Hockey season is officially underway, and the Minnesota Wild has Minnesotans salivating with their performance on Thursday night. The 5-0 demolition of defending division champ Colorado was the most thorough performance imaginable, with the whole team looking like a well-oiled machine. This was the cycle as an art form, and pure puck possession hockey at its highest level. The top line of Zach Parisé, Mikael Granlund, and Jason Pominville led the charge with a big night, but every line was in on the act. Jared Spurgeon and Ryan Suter both scored from the blue line, showing just how seamlessly fluid the Wild was. There should be no need for Suter to log absurd ice times this season now that the second defensive pair is a bit more mature, and Spurgeon offers a second legitimate offensive threat from the point. The penalty kill, a serious weakness last season, was more active and thoroughly neutralized the Colorado power play. This is the way hockey is meant to be played.
It would be a mistake to get too high off one game, and this version of the Avalanche was probably far from their best. While they’re unlikely to repeat their surprise run to the top of the Central from a year ago, they’ll still be a tough team in an incredibly tough division. If the Wild really is anywhere near as good as they looked on Thursday night, it may not be a stretch to say that three of the five best teams in the NHL—Chicago and St. Louis being the other two—are all in the same division. The future of Minnesota professional hockey has perhaps never looked so bright.
Friday saw the start of the NCAA hockey season with a game between Minnesota and Minnesota-Duluth, an enticing opening matchup that was made much less enticing by a 1:00 start time at an arena in Indiana with 54 people in it. The top-ranked Gophers return nearly everyone from last season’s national runner-up squad, and they looked very much the team to beat in the first five minutes of the game, poaching a pair of goals off bad UMD turnovers. After that it was a relatively flat game until a 3rd period UMD comeback made things interesting. The early lead had set the tone, with UMD trying to walk that awkward line between mounting a comeback and not exposing their weakness in back any more than it already was, and the Gophers largely content to sit back and rely on the transition game. Unlike the Wild game, this one definitely looked like a season-opener, with rust and sloppiness among the major themes.
The stars of the game were the two top-line centers, Kyle Rau and Dom Toninato. Rau had a hand in three of the four Gopher goals and was his usual antagonistic self all afternoon, winning battles all over the ice. While there’s a lot of talent around him, this is clearly Rau’s team. He, Sam Warning, and Hudson Fasching make for a lethal top unit. When the secondary scoring comes–and it will–this team will be very hard to stop.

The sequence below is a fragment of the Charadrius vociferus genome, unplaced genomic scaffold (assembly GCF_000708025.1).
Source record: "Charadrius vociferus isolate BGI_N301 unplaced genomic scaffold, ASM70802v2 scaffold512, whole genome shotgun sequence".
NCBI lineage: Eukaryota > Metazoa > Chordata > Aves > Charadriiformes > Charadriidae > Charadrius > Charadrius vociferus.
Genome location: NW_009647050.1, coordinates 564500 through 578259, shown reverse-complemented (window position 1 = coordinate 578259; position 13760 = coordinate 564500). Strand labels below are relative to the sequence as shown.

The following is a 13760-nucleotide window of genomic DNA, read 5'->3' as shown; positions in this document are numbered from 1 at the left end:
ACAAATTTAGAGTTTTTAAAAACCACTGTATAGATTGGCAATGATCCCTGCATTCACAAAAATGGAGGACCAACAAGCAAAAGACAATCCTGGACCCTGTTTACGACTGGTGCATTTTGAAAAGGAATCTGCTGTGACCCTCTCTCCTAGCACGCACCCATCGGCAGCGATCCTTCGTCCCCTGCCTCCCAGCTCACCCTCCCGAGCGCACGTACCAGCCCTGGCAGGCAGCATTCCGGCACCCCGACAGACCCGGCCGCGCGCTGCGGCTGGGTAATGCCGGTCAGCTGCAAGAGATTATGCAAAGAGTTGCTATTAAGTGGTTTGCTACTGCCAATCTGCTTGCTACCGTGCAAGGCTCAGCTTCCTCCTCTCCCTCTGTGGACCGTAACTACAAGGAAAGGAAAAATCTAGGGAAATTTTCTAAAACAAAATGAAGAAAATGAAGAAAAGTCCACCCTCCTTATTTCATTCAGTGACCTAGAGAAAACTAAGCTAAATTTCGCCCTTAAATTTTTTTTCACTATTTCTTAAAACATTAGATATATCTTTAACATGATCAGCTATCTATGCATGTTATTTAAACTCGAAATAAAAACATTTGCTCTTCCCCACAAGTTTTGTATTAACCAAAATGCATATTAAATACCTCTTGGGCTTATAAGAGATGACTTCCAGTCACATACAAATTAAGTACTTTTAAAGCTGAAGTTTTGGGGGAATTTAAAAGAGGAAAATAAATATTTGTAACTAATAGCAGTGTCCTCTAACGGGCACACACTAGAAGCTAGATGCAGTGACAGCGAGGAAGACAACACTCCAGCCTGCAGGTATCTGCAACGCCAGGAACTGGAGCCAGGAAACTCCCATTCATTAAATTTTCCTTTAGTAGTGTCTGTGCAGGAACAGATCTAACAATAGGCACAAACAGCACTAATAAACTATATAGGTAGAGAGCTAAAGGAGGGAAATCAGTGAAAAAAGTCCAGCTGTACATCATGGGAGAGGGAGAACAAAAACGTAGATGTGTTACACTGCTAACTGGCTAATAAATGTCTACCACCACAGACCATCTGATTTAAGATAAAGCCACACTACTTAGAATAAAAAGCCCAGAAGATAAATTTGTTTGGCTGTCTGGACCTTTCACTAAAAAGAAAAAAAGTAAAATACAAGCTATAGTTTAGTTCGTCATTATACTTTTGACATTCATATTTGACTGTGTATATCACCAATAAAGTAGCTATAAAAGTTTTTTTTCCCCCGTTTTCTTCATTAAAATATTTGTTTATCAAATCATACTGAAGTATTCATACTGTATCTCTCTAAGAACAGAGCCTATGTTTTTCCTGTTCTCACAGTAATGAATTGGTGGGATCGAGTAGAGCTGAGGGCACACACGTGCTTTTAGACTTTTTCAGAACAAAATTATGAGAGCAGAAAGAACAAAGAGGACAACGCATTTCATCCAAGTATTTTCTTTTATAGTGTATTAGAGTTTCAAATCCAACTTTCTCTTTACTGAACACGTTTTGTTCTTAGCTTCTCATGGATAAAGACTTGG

Toninato, meanwhile, looks poised for a breakout year. He didn’t get quite as much attention as some of UMD’s other freshmen forwards last season, largely due to a lower point total, but he did a lot of things that don’t show up on the scoresheet with his strong defense, penalty-killing, faceoff wins, and presence in front of the net. Now, the Duluth East alum looks ready to become a force for the Bulldogs. (All 3 UMD goals were by former Greyhounds.) To really maximize the offensive potential that he and linemate Alex Iafallo bring to the table, they may want to move a playmaking forward to the top line in place of Adam Krause, whose grinding abilities may help out one of the lower lines that were occasionally caught too deep.
The Gophers may be #1, but there is work to be done. Two of their lines were largely invisible over the course of the game, and the defense had a few lapses as well. They also looked to be coasting some after grabbing the early lead, and the midseason energy wasn’t quite there yet. There’s no reason to suspect that they’re not the best team in the nation after this win, but the gap is probably not a large one. Don Lucia has a lot of bodies to sort through as he works out his lower lines and third defensive pair, so it may take a while before they really look championship caliber. With the length of the college hockey season, that’s no big issue.
UMD got better as the game went along, generating the majority of the zone time. That’s important, given their freshman goaltender and somewhat spotty defense; even the veteran defenders had some forgettable moments on Friday afternoon. Despite the loss, it was largely an encouraging performance from the Bulldogs, who enter the season one spot out of the USCHO preseason rankings. As they work things out over the course of a long season, it’s easy to see them moving up the ladder.
We’re a month away from the start of high school practices, and the Elite League season is nearing its end. While there’s usually some sort of October surprise to throw things off, I’ve started scratching out some early thoughts on preseason rankings, and will have plenty more work to do before they come out in about 5 weeks. Start the countdown…